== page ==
Thursday, June 14, 2012

More Clues

Yesterday, I was trying to pinpoint when the ball-clip Tri-points might have been made.  There was one more example of these in the bunch which answers these questions:
It has the same clip as yesterday's examples:
And at the top, it has the later style buttons and a curious hollow plastic piece.  There's a hole in the top of it, so I suspect it may have had a liquid-filled section at the top:

But the real secret is in these curious inlays on the side of the barrel, which look like something a six year old would proudly show his mother and say "look what I made!"

That's "EBN" for Edgar B. Nichols, by the way.  And these inlays are what tell us when this pencil was probably made.

Edgar Nichols didn't just invent pencils - he was also interested in perfecting manufacturing processes.  In 1937 or so, he started experimenting with inlaying techniques, and on May 1, 1937, he applied for a patent for an inlaying technique, which was granted on July 1, 1941:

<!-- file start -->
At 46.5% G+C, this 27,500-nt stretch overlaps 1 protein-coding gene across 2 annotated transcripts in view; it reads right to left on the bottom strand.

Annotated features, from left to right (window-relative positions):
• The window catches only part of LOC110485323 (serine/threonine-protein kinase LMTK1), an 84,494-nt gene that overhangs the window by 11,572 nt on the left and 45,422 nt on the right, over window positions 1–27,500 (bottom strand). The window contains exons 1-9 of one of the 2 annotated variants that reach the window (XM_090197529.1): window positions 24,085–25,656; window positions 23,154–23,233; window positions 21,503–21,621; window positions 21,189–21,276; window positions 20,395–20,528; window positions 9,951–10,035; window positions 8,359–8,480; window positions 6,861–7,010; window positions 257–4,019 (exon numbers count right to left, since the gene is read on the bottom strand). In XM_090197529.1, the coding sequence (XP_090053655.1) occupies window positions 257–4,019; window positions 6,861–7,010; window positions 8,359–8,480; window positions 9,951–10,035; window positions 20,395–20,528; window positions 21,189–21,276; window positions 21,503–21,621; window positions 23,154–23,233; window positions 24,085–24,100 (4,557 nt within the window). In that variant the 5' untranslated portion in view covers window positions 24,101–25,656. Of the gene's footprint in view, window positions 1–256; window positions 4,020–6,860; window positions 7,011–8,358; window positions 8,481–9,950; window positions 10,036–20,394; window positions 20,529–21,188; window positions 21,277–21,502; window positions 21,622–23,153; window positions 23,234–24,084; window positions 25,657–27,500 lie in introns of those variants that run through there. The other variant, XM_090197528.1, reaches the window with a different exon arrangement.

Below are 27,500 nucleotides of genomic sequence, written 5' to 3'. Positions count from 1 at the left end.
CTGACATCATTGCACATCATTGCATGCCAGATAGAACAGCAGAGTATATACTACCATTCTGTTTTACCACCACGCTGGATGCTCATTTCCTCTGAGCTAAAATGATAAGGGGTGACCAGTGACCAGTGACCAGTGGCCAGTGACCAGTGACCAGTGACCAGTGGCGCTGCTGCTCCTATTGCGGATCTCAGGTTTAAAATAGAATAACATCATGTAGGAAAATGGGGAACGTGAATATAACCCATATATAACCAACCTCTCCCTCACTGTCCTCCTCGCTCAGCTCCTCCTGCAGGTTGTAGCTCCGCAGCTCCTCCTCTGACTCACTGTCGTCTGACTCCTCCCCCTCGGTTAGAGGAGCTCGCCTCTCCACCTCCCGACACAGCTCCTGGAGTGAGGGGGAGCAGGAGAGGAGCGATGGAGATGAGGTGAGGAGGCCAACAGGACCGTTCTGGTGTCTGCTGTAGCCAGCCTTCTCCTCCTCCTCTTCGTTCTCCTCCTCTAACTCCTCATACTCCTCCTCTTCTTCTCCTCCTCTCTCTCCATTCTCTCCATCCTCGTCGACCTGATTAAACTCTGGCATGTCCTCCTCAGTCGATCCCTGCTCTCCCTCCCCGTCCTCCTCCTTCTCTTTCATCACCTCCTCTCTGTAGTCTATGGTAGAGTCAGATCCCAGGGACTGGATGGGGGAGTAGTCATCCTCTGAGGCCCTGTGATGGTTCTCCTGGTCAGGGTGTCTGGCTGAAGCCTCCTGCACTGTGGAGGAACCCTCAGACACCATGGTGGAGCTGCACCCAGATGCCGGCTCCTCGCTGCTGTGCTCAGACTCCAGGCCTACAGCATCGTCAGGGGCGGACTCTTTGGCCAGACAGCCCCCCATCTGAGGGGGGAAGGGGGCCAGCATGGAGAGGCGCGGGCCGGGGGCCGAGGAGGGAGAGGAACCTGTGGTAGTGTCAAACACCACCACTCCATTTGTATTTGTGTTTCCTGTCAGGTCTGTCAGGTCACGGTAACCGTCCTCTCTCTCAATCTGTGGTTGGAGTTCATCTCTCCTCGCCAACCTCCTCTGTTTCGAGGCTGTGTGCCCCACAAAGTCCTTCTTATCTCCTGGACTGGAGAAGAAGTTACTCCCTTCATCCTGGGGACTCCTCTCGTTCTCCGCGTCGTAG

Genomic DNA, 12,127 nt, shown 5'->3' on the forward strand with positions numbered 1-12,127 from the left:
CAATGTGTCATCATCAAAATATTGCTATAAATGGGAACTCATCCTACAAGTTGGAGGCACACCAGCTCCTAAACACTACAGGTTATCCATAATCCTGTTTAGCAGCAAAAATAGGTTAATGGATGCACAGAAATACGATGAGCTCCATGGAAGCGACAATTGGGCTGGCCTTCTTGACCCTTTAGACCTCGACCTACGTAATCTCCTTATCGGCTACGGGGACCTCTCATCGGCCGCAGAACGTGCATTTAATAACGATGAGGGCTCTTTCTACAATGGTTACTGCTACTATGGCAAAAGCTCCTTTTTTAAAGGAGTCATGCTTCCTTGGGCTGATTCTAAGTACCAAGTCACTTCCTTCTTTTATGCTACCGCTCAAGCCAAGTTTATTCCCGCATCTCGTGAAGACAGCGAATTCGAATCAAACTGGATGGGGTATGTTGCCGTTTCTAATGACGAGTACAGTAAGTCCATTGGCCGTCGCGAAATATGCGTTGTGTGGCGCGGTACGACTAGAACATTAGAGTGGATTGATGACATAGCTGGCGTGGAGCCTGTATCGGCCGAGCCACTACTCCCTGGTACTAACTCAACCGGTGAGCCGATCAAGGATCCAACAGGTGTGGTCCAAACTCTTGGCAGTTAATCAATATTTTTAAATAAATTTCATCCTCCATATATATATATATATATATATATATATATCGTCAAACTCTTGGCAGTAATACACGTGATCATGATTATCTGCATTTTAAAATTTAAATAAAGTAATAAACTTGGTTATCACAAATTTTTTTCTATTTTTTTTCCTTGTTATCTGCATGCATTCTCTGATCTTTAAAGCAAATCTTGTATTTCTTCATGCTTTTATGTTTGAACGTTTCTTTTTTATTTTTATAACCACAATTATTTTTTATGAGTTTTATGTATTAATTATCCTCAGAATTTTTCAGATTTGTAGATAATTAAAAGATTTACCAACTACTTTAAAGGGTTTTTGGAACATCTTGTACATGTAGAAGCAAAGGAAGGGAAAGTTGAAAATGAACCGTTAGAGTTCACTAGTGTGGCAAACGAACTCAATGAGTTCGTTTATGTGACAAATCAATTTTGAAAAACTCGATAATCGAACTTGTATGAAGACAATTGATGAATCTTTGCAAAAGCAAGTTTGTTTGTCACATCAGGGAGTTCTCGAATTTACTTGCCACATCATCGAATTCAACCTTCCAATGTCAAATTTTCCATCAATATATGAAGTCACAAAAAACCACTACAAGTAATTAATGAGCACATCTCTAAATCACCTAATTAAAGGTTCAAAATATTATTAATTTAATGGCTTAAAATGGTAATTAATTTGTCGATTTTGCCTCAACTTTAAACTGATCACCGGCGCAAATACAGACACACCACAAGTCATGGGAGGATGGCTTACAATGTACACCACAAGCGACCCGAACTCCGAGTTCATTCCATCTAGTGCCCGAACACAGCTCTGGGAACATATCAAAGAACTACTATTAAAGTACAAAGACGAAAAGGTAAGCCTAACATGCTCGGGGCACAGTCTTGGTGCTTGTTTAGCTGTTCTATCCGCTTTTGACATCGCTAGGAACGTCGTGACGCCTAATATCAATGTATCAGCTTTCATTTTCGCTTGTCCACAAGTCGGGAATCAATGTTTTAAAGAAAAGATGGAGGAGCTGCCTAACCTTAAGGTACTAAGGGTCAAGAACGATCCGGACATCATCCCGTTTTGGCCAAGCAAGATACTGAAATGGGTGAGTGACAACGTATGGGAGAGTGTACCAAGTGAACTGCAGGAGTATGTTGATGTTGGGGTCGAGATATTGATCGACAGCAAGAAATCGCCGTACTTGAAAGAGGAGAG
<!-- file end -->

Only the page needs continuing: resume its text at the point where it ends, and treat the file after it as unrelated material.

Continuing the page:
But this was for a different kind of inlay, a rectangular runner in which you could put initials or other items (notice how he put "EBN" in figure 1?).   But look at Figure 9 - one of the alternate means of attaching his cartouche was with a waffle-pattern material that would be pressed into the plastic.  Looks like the material on today's pencil, doesn't it?

Nichols wasn't done.  On November 22, 1941, he applied for a second patent for an inlaying process, and the patent was granted on April 17, 1945 as number 2,374,034:

Here's Nichols patenting all different shapes of ornamental inlays, but these are metal inlays with colored enameled areas.

Today's pencil fits in between Nichols 1937 and 1941 patent applications, after he had perfected inlaying a rectangular cartouche and using materials that he had on hand from his 1937 invention.  But he hadn't figured out the enameling part yet. 

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